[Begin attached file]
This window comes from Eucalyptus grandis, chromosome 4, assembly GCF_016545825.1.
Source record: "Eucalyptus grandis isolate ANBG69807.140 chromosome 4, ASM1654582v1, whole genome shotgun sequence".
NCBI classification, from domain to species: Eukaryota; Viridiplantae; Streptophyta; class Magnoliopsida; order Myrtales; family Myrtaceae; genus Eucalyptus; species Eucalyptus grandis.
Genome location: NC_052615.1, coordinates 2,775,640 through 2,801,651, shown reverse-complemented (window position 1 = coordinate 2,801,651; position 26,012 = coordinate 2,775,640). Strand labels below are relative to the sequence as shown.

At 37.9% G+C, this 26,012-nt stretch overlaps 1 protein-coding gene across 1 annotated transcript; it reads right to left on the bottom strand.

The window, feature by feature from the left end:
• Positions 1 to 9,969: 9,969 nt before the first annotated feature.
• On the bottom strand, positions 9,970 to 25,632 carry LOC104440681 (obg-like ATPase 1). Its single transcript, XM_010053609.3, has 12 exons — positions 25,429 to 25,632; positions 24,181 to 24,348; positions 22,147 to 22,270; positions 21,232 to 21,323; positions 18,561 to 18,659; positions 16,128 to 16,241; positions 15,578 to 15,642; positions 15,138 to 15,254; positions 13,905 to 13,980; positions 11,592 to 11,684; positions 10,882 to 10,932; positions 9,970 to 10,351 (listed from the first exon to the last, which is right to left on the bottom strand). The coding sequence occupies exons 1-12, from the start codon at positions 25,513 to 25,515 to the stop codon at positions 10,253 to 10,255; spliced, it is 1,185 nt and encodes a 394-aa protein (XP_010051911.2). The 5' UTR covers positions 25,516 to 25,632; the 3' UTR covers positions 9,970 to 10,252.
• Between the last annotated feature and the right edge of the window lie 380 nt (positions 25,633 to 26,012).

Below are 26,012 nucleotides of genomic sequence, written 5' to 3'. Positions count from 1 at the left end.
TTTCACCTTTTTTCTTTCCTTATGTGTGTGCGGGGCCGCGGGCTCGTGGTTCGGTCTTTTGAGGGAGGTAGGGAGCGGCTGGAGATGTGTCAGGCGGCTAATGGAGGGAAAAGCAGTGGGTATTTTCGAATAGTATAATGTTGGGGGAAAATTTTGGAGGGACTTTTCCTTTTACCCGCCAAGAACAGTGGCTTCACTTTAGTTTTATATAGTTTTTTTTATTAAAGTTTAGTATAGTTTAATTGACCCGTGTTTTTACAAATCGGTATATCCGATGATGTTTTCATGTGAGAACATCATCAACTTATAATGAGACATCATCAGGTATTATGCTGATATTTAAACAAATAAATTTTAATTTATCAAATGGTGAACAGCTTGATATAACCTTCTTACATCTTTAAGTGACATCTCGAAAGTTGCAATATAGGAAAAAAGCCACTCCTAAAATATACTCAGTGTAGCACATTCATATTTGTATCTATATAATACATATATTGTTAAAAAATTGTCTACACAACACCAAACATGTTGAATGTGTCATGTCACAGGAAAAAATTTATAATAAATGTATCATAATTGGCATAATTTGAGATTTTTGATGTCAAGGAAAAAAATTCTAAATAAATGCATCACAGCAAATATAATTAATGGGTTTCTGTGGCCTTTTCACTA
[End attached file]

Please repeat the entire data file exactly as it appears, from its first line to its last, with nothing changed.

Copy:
This window comes from Eucalyptus grandis, chromosome 4, assembly GCF_016545825.1.
Source record: "Eucalyptus grandis isolate ANBG69807.140 chromosome 4, ASM1654582v1, whole genome shotgun sequence".
NCBI classification, from domain to species: Eukaryota; Viridiplantae; Streptophyta; class Magnoliopsida; order Myrtales; family Myrtaceae; genus Eucalyptus; species Eucalyptus grandis.
Genome location: NC_052615.1, coordinates 2,775,640 through 2,801,651, shown reverse-complemented (window position 1 = coordinate 2,801,651; position 26,012 = coordinate 2,775,640). Strand labels below are relative to the sequence as shown.

At 37.9% G+C, this 26,012-nt stretch overlaps 1 protein-coding gene across 1 annotated transcript; it reads right to left on the bottom strand.

The window, feature by feature from the left end:
• Positions 1 to 9,969: 9,969 nt before the first annotated feature.
• On the bottom strand, positions 9,970 to 25,632 carry LOC104440681 (obg-like ATPase 1). Its single transcript, XM_010053609.3, has 12 exons — positions 25,429 to 25,632; positions 24,181 to 24,348; positions 22,147 to 22,270; positions 21,232 to 21,323; positions 18,561 to 18,659; positions 16,128 to 16,241; positions 15,578 to 15,642; positions 15,138 to 15,254; positions 13,905 to 13,980; positions 11,592 to 11,684; positions 10,882 to 10,932; positions 9,970 to 10,351 (listed from the first exon to the last, which is right to left on the bottom strand). The coding sequence occupies exons 1-12, from the start codon at positions 25,513 to 25,515 to the stop codon at positions 10,253 to 10,255; spliced, it is 1,185 nt and encodes a 394-aa protein (XP_010051911.2). The 5' UTR covers positions 25,516 to 25,632; the 3' UTR covers positions 9,970 to 10,252.
• Between the last annotated feature and the right edge of the window lie 380 nt (positions 25,633 to 26,012).

Below are 26,012 nucleotides of genomic sequence, written 5' to 3'. Positions count from 1 at the left end.
TTTCACCTTTTTTCTTTCCTTATGTGTGTGCGGGGCCGCGGGCTCGTGGTTCGGTCTTTTGAGGGAGGTAGGGAGCGGCTGGAGATGTGTCAGGCGGCTAATGGAGGGAAAAGCAGTGGGTATTTTCGAATAGTATAATGTTGGGGGAAAATTTTGGAGGGACTTTTCCTTTTACCCGCCAAGAACAGTGGCTTCACTTTAGTTTTATATAGTTTTTTTTATTAAAGTTTAGTATAGTTTAATTGACCCGTGTTTTTACAAATCGGTATATCCGATGATGTTTTCATGTGAGAACATCATCAACTTATAATGAGACATCATCAGGTATTATGCTGATATTTAAACAAATAAATTTTAATTTATCAAATGGTGAACAGCTTGATATAACCTTCTTACATCTTTAAGTGACATCTCGAAAGTTGCAATATAGGAAAAAAGCCACTCCTAAAATATACTCAGTGTAGCACATTCATATTTGTATCTATATAATACATATATTGTTAAAAAATTGTCTACACAACACCAAACATGTTGAATGTGTCATGTCACAGGAAAAAATTTATAATAAATGTATCATAATTGGCATAATTTGAGATTTTTGATGTCAAGGAAAAAAATTCTAAATAAATGCATCACAGCAAATATAATTAATGGGTTTCTGTGGCCTTTTCACTA